Architectural Articulation and Configurations of Space: Advancing theory, principles and bases for spatial modelling
Paper in proceedings, 2019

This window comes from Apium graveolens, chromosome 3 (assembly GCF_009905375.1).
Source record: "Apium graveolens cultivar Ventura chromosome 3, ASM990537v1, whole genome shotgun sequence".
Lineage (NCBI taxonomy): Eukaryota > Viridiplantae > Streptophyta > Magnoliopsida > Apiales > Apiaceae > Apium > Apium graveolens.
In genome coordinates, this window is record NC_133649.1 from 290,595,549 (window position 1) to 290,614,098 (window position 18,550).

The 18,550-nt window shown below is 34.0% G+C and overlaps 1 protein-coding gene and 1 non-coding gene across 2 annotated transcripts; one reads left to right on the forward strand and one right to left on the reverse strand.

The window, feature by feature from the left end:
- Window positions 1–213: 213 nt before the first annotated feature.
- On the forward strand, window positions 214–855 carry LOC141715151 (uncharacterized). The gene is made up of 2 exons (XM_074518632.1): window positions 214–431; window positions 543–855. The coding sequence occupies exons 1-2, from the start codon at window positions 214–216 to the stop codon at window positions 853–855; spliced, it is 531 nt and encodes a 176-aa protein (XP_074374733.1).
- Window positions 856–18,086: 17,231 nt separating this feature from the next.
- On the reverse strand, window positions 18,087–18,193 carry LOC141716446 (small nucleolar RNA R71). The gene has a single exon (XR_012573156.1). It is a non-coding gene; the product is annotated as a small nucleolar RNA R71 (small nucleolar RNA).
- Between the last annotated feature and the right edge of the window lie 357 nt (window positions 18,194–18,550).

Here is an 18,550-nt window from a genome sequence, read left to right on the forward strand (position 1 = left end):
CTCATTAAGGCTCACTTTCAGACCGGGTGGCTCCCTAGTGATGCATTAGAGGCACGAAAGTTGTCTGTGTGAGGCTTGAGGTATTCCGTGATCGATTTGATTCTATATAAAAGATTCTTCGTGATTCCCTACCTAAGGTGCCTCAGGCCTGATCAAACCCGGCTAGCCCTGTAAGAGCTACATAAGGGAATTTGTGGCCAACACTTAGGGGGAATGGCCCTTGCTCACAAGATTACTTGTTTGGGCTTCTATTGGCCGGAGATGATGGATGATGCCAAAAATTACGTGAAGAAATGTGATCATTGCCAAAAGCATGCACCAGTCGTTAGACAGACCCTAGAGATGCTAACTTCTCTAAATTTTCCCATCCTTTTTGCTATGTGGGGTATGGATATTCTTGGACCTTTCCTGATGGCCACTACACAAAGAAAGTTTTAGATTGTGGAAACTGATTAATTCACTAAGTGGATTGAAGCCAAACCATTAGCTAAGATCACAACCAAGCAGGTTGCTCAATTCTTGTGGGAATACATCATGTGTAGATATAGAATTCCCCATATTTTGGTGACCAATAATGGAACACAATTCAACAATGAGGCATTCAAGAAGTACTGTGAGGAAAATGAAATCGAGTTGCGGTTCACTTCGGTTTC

Space syntax has established itself as a significant field of research into architectural and urban phenomena through the analysis of spatial configuration. Analyses that predominantly consist of variations on modelling spatial configurations as systems of axial lines, segments, convex spaces or isovists with further refinements. This analysis builds on the process of, as stated in the Social Logic of Space, first making discrete units out of continuous space, so as to create a system that can be analyzed, and then subjecting this system to analysis. The procedures of creating these discrete systems have seen many iterations, lately often employing a range of processes to road center line maps or similar existing geographical information or, increasingly dominantly for buildings, VGA analysis where isovists are distributed evenly in a grid in the space subject to analysis. This has allowed for more rapid analysis of larger sets of data and ostensibly less impact of human decisions in constructing the analytic models. At the same time, theoretical developments have increasingly looked to cognition to explain statistical results and to theorize the spatial units employed in syntactical analysis. This work has been important for the field. However, some important questions still await robust theoretical reconciliation. For instance, isovists, argued for as representation of vision, are employed both to analyze visibility and accessibility while the scale and type of object or material boundary that is considered a boundary in an axial line or convex space map varies. This article does not strive to provide a final resolution to these challenges, but discusses and refines the theoretical basis to provide potential paths forward. In this discussion, the article compares spatial configuration as the understanding of the combination of construction of pre-defined entities to spatial configuration as the result of subdivision and articulation of spatial differentiation in several ways, which incorporates cognition as an active faculty that operates in relation to intent and background of whomever is concerned, but also allows to consider the potential of different cultures embedded in cognition through notions of salience and articulation. It suggests that some of the difficulties in finding a clear-cut definition of e.g. ‘convex space’ lies in that rather than a geometric property of ‘space’, one might look to their formation and articulation by material boundaries as culturally and situationally conditioned. This allows for a more dynamic yet not completely relativistic theoretical ground for developing analytic modelling further and meeting challenges that are yet theoretically unresolved.